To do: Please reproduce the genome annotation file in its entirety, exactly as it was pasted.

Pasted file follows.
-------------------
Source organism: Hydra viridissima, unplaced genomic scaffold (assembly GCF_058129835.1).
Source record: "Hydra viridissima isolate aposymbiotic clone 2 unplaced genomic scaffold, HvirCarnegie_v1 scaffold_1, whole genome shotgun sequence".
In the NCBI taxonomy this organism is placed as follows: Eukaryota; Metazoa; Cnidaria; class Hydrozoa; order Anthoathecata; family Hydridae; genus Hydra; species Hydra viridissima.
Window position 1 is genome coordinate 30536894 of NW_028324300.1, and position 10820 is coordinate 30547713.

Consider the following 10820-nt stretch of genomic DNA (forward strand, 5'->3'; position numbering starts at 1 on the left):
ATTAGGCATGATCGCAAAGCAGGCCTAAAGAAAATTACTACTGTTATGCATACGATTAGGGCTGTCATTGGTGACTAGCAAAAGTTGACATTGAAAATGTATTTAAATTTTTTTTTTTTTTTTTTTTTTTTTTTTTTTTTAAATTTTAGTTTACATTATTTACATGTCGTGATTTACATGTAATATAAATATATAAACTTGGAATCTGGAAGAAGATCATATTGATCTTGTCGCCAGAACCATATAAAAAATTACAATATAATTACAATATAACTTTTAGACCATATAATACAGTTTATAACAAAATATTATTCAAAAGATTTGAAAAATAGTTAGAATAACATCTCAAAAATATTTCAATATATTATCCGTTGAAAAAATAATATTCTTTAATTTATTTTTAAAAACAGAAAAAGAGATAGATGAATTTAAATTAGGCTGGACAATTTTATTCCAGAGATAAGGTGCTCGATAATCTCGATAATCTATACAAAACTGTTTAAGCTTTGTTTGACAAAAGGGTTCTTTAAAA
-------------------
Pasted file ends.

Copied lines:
Source organism: Hydra viridissima, unplaced genomic scaffold (assembly GCF_058129835.1).
Source record: "Hydra viridissima isolate aposymbiotic clone 2 unplaced genomic scaffold, HvirCarnegie_v1 scaffold_1, whole genome shotgun sequence".
In the NCBI taxonomy this organism is placed as follows: Eukaryota; Metazoa; Cnidaria; class Hydrozoa; order Anthoathecata; family Hydridae; genus Hydra; species Hydra viridissima.
Window position 1 is genome coordinate 30536894 of NW_028324300.1, and position 10820 is coordinate 30547713.

Consider the following 10820-nt stretch of genomic DNA (forward strand, 5'->3'; position numbering starts at 1 on the left):
ATTAGGCATGATCGCAAAGCAGGCCTAAAGAAAATTACTACTGTTATGCATACGATTAGGGCTGTCATTGGTGACTAGCAAAAGTTGACATTGAAAATGTATTTAAATTTTTTTTTTTTTTTTTTTTTTTTTTTTTTTTTAAATTTTAGTTTACATTATTTACATGTCGTGATTTACATGTAATATAAATATATAAACTTGGAATCTGGAAGAAGATCATATTGATCTTGTCGCCAGAACCATATAAAAAATTACAATATAATTACAATATAACTTTTAGACCATATAATACAGTTTATAACAAAATATTATTCAAAAGATTTGAAAAATAGTTAGAATAACATCTCAAAAATATTTCAATATATTATCCGTTGAAAAAATAATATTCTTTAATTTATTTTTAAAAACAGAAAAAGAGATAGATGAATTTAAATTAGGCTGGACAATTTTATTCCAGAGATAAGGTGCTCGATAATCTCGATAATCTATACAAAACTGTTTAAGCTTTGTTTGACAAAAGGGTTCTTTAAAA